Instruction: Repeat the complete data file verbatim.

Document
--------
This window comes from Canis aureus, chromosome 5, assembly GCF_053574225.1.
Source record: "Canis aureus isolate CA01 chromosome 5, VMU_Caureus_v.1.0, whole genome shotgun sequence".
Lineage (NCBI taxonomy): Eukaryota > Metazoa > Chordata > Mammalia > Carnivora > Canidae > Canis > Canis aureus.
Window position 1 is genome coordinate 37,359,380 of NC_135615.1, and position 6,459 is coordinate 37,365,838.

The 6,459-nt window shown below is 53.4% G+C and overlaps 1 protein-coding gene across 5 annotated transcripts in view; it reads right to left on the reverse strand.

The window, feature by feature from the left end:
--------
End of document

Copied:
This window comes from Canis aureus, chromosome 5, assembly GCF_053574225.1.
Source record: "Canis aureus isolate CA01 chromosome 5, VMU_Caureus_v.1.0, whole genome shotgun sequence".
Lineage (NCBI taxonomy): Eukaryota > Metazoa > Chordata > Mammalia > Carnivora > Canidae > Canis > Canis aureus.
Window position 1 is genome coordinate 37,359,380 of NC_135615.1, and position 6,459 is coordinate 37,365,838.

The 6,459-nt window shown below is 53.4% G+C and overlaps 1 protein-coding gene across 5 annotated transcripts in view; it reads right to left on the reverse strand.

The window, feature by feature from the left end: